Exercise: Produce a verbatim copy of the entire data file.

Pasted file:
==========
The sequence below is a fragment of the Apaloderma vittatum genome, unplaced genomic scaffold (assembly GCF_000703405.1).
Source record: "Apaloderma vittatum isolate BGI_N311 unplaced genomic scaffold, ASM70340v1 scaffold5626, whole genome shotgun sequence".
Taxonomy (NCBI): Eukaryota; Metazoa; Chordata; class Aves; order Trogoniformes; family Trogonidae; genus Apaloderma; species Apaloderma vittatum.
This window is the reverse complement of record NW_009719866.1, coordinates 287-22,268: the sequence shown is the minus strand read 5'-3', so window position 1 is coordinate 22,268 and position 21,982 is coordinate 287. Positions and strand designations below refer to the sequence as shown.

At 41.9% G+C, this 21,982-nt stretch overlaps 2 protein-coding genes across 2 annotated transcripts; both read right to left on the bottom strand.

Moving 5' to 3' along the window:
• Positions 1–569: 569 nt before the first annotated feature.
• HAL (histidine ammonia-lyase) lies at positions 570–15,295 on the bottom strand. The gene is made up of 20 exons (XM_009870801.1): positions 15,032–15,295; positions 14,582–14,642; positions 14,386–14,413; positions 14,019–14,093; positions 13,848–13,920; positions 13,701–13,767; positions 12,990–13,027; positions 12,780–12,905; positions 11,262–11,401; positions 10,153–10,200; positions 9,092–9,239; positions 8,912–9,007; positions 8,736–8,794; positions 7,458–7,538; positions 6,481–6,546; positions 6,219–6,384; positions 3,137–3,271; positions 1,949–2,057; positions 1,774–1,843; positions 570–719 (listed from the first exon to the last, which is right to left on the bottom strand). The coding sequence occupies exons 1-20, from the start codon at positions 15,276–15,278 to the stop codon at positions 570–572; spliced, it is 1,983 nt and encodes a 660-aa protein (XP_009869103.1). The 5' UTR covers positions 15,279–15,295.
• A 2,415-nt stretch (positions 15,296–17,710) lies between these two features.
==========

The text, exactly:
The sequence below is a fragment of the Apaloderma vittatum genome, unplaced genomic scaffold (assembly GCF_000703405.1).
Source record: "Apaloderma vittatum isolate BGI_N311 unplaced genomic scaffold, ASM70340v1 scaffold5626, whole genome shotgun sequence".
Taxonomy (NCBI): Eukaryota; Metazoa; Chordata; class Aves; order Trogoniformes; family Trogonidae; genus Apaloderma; species Apaloderma vittatum.
This window is the reverse complement of record NW_009719866.1, coordinates 287-22,268: the sequence shown is the minus strand read 5'-3', so window position 1 is coordinate 22,268 and position 21,982 is coordinate 287. Positions and strand designations below refer to the sequence as shown.

At 41.9% G+C, this 21,982-nt stretch overlaps 2 protein-coding genes across 2 annotated transcripts; both read right to left on the bottom strand.

Moving 5' to 3' along the window:
• Positions 1–569: 569 nt before the first annotated feature.
• HAL (histidine ammonia-lyase) lies at positions 570–15,295 on the bottom strand. The gene is made up of 20 exons (XM_009870801.1): positions 15,032–15,295; positions 14,582–14,642; positions 14,386–14,413; positions 14,019–14,093; positions 13,848–13,920; positions 13,701–13,767; positions 12,990–13,027; positions 12,780–12,905; positions 11,262–11,401; positions 10,153–10,200; positions 9,092–9,239; positions 8,912–9,007; positions 8,736–8,794; positions 7,458–7,538; positions 6,481–6,546; positions 6,219–6,384; positions 3,137–3,271; positions 1,949–2,057; positions 1,774–1,843; positions 570–719 (listed from the first exon to the last, which is right to left on the bottom strand). The coding sequence occupies exons 1-20, from the start codon at positions 15,276–15,278 to the stop codon at positions 570–572; spliced, it is 1,983 nt and encodes a 660-aa protein (XP_009869103.1). The 5' UTR covers positions 15,279–15,295.
• A 2,415-nt stretch (positions 15,296–17,710) lies between these two features.